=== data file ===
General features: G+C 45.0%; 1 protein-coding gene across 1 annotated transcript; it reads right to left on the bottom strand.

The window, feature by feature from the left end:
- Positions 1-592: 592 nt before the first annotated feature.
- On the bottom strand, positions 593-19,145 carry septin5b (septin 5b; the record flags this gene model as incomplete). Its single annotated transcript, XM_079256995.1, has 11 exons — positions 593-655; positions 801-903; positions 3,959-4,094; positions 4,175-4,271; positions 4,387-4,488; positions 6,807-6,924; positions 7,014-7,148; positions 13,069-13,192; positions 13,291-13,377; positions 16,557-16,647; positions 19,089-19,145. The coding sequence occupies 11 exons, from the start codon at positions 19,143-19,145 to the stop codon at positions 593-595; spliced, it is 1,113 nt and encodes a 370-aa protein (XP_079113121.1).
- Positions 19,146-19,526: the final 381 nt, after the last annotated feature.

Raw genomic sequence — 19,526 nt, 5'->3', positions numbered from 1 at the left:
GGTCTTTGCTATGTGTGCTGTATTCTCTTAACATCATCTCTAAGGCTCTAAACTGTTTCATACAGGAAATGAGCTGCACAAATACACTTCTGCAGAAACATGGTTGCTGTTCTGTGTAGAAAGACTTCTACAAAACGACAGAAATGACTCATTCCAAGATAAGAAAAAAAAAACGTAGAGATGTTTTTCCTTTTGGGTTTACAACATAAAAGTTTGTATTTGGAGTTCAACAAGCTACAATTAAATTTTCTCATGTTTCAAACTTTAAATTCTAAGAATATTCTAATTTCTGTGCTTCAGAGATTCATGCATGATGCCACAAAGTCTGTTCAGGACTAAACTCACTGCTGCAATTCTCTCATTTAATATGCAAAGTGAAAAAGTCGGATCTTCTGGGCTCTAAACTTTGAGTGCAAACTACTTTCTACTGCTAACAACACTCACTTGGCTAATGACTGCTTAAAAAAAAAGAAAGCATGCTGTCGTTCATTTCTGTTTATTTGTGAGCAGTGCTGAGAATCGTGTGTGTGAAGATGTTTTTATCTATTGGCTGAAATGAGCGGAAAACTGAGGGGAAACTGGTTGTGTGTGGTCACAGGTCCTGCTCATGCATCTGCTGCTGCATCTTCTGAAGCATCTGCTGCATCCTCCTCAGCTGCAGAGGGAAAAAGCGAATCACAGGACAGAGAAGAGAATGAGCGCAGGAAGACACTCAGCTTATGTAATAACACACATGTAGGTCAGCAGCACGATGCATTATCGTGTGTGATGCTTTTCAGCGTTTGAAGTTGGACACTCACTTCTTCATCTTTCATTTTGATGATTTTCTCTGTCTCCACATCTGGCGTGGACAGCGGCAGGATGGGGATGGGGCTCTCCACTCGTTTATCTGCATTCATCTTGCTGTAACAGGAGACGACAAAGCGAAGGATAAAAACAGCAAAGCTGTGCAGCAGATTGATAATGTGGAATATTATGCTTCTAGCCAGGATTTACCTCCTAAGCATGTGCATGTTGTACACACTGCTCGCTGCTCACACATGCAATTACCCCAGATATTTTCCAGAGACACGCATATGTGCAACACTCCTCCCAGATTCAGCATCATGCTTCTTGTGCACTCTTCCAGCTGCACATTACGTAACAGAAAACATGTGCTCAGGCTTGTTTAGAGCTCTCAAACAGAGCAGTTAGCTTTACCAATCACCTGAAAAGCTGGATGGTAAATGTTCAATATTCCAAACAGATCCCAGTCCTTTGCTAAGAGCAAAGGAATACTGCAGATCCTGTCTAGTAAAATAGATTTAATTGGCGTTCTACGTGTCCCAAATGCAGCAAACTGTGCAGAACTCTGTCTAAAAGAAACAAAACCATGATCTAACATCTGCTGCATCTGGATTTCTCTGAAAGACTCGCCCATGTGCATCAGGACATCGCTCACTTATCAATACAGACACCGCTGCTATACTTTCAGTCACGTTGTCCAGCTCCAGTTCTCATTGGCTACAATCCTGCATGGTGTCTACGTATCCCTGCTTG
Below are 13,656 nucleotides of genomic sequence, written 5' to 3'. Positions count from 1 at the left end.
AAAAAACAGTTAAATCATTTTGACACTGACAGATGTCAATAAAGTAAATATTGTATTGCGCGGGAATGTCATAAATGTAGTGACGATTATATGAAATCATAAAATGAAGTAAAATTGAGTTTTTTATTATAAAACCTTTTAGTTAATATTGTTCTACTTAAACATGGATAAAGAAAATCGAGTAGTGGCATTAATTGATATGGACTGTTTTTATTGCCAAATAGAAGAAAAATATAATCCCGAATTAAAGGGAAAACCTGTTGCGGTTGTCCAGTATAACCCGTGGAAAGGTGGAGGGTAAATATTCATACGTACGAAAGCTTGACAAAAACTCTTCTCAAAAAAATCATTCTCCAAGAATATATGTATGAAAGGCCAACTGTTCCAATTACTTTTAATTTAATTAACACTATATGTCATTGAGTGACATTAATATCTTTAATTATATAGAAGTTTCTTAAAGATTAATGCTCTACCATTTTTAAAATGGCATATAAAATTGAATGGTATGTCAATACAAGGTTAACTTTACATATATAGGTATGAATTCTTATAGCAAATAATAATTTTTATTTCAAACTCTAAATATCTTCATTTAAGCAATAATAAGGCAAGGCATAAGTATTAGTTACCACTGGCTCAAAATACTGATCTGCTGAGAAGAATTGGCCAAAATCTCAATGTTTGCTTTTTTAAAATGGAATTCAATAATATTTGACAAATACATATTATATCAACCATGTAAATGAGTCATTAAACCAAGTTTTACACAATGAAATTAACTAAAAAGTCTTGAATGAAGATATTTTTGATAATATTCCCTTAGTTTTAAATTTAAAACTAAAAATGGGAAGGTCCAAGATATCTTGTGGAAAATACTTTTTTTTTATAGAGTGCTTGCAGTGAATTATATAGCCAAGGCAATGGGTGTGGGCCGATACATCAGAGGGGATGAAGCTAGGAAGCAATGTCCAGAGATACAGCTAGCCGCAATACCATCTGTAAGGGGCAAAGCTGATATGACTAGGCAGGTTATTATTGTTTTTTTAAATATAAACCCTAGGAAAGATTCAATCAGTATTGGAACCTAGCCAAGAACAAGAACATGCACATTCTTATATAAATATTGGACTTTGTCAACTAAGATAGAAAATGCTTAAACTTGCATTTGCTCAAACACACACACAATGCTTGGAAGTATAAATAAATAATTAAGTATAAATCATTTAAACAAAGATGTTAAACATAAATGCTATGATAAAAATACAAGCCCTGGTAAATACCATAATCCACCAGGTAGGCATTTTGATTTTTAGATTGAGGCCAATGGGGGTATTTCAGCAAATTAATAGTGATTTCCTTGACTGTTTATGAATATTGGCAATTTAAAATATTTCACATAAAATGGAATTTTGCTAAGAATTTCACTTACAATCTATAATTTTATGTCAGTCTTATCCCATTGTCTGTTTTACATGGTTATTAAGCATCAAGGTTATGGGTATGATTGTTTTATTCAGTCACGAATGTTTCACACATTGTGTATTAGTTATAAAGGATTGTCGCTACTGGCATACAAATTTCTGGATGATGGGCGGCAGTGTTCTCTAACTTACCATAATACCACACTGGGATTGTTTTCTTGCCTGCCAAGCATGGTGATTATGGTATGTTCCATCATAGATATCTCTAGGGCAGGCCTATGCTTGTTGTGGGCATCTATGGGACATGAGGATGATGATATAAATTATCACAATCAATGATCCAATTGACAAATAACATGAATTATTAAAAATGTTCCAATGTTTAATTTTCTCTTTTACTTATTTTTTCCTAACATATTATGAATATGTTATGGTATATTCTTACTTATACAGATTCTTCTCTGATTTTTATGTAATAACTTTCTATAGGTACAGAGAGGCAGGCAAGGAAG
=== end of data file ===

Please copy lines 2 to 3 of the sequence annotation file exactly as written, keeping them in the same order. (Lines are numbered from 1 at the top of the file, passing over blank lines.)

The window, feature by feature from the left end:
- Positions 1-592: 592 nt before the first annotated feature.